Further as noted above about “team kills” there is a herd instinct which tends to be lowest common denominator. That is if just one creature starts to run then the others almost automaticaly follow unless there is an overriding reason not to as in a mother protecting her young.

However don’t assume that “faint” is not a valid defence mechanism. Look up “fainting goats”. Some preditors will leave dead animals alone thus fainting makes the animal appear to be dead to the preditor and thus of no interest where as fleeing causes a chase and almost certain predation.

Thus the actual order and mechanism of the responses has a hereditary component that evolution has built into it in response to a particular environment.

Clive Robinson June 6, 2010 2:20 AM

@ Kangaroo,

“Well, my old psych professor always called it the four fs of animal motivation: fight, flight, food and sex”

What is it about the education profession?

When I was at school we had “the three R’s” of reading writing and arithmetic…

No wonder kids cann’t spell…

BF Skinner June 6, 2010 2:47 PM

@Clive “Hmm that life model working for you?”
Before my brain wrangler broke up with me she said I should develop parameters and a genuine support system. And to go for a walk every now and then.

Ouch! Stoves hot.
I wonder if it’s still hot?
Ouch! Stoves hot.
I wonder if it’s still hot?
Ouch! Stoves hot.
I wonder if it’s still hot?
Ouch! Stoves hot.
I wonder if it’s still hot?
Ouch! Stoves hot.

Corbie Phillips June 6, 2010 3:18 PM

The motivational Four F’s (which only describe base-of-hierachy needs and thus are not all-encompassing and best describe animal behavior) are UNRELATED to the Fight or Flight response, which only happens to also have F’s in it. Steven Pinker has said that the Fight or Flight response would be better characterized as a generalized immediate action response system. I think Grossman’s Fight/Flight/Posture/Submit expansion is based on game theory explanations of animal behavior where posturing can allow animals to avoid conflict if the outcome is obvious, something soldiers in a battle would have a hard time doing.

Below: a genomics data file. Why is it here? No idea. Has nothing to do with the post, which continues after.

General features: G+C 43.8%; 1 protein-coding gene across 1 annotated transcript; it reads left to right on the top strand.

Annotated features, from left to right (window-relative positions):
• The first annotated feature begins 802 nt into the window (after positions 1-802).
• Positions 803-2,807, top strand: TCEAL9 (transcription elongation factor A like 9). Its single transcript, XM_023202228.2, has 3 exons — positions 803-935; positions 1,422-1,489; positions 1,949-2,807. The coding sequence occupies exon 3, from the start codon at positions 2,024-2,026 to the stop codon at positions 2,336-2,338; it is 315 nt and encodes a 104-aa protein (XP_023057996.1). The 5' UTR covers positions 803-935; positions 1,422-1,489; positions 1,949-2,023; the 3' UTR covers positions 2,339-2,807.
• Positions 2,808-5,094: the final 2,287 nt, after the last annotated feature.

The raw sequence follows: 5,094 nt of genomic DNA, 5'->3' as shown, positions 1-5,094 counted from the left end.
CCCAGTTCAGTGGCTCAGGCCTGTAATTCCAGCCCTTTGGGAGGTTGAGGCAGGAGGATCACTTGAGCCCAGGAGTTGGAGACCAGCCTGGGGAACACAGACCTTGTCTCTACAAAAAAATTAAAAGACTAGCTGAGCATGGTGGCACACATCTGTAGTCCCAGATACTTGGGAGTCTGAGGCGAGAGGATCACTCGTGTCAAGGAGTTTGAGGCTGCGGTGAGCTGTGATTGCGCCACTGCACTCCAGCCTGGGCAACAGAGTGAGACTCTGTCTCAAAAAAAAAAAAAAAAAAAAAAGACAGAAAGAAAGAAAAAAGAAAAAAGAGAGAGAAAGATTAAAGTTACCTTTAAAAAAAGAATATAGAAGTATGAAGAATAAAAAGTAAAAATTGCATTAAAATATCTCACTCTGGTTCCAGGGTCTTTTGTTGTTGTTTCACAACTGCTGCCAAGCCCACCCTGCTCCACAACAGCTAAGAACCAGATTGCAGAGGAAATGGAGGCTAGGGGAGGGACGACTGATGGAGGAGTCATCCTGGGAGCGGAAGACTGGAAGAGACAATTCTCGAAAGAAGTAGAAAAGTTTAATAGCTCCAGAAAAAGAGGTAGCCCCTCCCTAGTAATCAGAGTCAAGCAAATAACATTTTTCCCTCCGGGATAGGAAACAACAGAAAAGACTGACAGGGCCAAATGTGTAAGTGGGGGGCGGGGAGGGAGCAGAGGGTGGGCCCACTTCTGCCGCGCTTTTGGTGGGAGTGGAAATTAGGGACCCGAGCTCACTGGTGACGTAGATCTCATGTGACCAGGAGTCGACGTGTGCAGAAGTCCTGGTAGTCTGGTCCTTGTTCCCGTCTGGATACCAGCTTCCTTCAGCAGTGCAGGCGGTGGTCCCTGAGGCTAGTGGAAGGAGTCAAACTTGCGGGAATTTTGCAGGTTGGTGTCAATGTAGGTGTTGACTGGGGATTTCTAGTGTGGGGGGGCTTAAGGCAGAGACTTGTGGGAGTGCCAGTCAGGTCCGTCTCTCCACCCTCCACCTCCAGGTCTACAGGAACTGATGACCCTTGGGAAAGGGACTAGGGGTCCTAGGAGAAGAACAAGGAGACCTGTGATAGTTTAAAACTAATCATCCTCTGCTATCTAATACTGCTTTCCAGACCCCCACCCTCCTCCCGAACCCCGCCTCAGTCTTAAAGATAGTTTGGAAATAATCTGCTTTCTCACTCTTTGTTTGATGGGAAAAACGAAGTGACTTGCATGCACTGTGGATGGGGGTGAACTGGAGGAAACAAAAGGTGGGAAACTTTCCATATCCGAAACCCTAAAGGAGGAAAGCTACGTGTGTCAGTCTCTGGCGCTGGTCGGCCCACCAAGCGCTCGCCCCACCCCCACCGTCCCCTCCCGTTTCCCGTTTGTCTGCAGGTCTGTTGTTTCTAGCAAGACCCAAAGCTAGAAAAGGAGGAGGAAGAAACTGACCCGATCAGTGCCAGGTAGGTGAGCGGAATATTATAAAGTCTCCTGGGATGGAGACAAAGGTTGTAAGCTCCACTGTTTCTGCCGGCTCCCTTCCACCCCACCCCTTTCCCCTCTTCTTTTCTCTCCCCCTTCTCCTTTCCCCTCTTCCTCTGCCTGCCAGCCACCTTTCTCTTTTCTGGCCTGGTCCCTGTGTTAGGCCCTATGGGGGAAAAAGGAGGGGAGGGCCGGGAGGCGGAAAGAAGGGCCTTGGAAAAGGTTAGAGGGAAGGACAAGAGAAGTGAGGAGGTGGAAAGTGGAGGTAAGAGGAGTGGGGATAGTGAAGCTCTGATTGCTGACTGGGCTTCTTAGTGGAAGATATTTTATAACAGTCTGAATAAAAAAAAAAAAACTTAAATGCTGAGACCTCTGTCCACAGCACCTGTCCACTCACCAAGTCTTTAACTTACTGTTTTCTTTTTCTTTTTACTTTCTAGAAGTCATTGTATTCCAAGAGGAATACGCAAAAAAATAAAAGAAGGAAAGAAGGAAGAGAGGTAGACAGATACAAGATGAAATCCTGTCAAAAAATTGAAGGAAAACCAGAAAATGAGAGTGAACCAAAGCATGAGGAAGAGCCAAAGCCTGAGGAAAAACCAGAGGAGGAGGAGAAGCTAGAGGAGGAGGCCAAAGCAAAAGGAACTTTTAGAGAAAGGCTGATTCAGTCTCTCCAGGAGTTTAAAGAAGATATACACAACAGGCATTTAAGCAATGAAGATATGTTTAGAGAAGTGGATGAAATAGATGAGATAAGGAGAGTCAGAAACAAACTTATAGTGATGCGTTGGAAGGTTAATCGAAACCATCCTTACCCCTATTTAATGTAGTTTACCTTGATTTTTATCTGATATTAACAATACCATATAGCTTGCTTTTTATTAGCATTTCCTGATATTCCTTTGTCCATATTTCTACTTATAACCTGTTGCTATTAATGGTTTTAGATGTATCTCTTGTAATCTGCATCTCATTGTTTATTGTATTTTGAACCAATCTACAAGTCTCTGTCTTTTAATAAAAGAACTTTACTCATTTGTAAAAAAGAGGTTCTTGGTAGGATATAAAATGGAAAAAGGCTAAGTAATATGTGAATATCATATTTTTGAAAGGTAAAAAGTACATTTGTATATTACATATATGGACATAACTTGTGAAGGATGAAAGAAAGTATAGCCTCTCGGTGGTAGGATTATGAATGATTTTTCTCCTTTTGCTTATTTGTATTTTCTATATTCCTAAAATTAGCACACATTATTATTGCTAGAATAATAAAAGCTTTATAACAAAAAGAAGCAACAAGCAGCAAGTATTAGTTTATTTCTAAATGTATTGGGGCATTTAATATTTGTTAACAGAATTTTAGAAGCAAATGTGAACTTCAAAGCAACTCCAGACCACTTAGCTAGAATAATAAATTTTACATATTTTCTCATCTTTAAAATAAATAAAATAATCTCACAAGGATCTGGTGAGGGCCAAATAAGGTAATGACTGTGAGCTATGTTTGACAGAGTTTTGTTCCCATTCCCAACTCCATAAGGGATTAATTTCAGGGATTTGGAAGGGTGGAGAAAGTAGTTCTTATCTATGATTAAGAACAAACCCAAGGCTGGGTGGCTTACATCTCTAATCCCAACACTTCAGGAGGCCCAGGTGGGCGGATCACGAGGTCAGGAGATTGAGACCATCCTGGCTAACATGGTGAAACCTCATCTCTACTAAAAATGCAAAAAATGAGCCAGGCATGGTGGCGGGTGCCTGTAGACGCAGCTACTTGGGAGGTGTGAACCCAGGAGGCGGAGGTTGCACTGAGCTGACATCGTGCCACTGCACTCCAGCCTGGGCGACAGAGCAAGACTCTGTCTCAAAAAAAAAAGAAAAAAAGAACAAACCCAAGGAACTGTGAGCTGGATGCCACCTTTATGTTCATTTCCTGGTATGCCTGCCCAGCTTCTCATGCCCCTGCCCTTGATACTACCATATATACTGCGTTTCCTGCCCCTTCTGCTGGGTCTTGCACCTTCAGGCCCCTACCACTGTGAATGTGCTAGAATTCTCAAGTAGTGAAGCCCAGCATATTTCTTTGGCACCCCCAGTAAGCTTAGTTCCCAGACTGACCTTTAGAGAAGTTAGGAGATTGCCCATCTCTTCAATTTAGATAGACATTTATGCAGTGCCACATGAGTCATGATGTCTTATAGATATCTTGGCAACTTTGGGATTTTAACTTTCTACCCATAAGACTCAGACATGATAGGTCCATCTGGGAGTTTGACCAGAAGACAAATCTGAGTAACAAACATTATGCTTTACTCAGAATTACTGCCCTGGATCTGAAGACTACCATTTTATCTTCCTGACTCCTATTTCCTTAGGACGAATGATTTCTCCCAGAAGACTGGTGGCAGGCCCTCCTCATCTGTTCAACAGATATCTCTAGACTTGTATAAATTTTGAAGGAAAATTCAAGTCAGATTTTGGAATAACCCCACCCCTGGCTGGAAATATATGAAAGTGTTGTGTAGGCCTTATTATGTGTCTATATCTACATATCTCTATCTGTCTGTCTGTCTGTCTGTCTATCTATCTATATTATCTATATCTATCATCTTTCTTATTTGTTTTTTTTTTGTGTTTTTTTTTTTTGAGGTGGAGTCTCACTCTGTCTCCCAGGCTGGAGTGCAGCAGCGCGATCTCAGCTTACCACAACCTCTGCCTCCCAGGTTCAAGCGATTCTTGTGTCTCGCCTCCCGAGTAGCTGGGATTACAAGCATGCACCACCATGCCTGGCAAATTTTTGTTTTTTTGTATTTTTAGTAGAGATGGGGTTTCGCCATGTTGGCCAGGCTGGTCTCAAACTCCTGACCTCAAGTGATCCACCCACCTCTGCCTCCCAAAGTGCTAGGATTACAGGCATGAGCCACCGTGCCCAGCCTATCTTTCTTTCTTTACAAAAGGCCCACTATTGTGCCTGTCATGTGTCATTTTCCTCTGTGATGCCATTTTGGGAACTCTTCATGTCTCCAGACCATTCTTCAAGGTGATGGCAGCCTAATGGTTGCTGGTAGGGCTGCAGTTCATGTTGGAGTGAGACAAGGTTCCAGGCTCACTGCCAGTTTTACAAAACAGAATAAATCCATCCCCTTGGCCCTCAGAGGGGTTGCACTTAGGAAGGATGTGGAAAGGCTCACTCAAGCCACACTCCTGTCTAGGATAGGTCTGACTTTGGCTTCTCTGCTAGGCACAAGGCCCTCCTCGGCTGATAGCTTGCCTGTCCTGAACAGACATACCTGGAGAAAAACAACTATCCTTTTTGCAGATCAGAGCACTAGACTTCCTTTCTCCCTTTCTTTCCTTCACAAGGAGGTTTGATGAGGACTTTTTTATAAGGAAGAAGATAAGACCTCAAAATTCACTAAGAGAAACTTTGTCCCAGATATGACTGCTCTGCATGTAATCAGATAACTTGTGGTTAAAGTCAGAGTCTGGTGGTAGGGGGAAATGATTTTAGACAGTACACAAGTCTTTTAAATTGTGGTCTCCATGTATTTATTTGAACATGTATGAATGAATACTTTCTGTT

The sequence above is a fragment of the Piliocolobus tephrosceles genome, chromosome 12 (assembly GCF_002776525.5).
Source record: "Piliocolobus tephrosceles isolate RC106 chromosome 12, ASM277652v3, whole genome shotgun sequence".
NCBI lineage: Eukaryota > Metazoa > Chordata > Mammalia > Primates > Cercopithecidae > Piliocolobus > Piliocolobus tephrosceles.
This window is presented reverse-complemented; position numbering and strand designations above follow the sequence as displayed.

G Stradling June 7, 2010 4:20 AM

“something soldiers in a battle would have a hard time doing”

true in a battle, but if we want to study fight / flight behaviour in other arenas (such as in night clubs etc) where there are fewer participants then you can witness all of Grossman’s reactions.

The strange thing is an individual may pass through the different reactions in a very short time or even stranger presented with a similar situation several times may react in different ways. It’s one of things I’ve often chatted over with friends who are fellow martial artists and/or bouncers.

There was a classical case several years ago in a martial arts mag of a very qualified martial artist, who when in a park with his wife and kid, opted to just give some knife wielding thugs his wallet rather then fight. Afterwards he questioned all the years of training he had done to then ‘fail’ in practice (in his eyes). You can imagine the debate as to whether people (and the gent concerned) felt he did the right thing.

Personally I think he probably made the right call and would have acted differently on his own compared to having wife and baby with him.

Craig June 7, 2010 2:26 PM

Its interesting, and sure most people have experienced the sensation of time almost stopping when faced with a life threatening situation?

When your senses seem to be in overdrive, and you seem to have minutes to make a decision when it is only a split second.

And then another time you may end up being hurt or injured, and time just flows as normal, its interesting how the brain must assess the situation/danger at hand?

David Thornley June 7, 2010 3:53 PM

@Craig: I wonder how much of that is experience at the time and how much is in retrospect. We don’t get accurate reports on psychological state and cognition from subjects in grave and imminent danger, and the recollections are going to be distorted.

DCFusor June 7, 2010 6:49 PM

Interesting idea-set, and certainly seems to apply to most people who kind of fall apart at the unexpected, perhaps because they are already nearly there.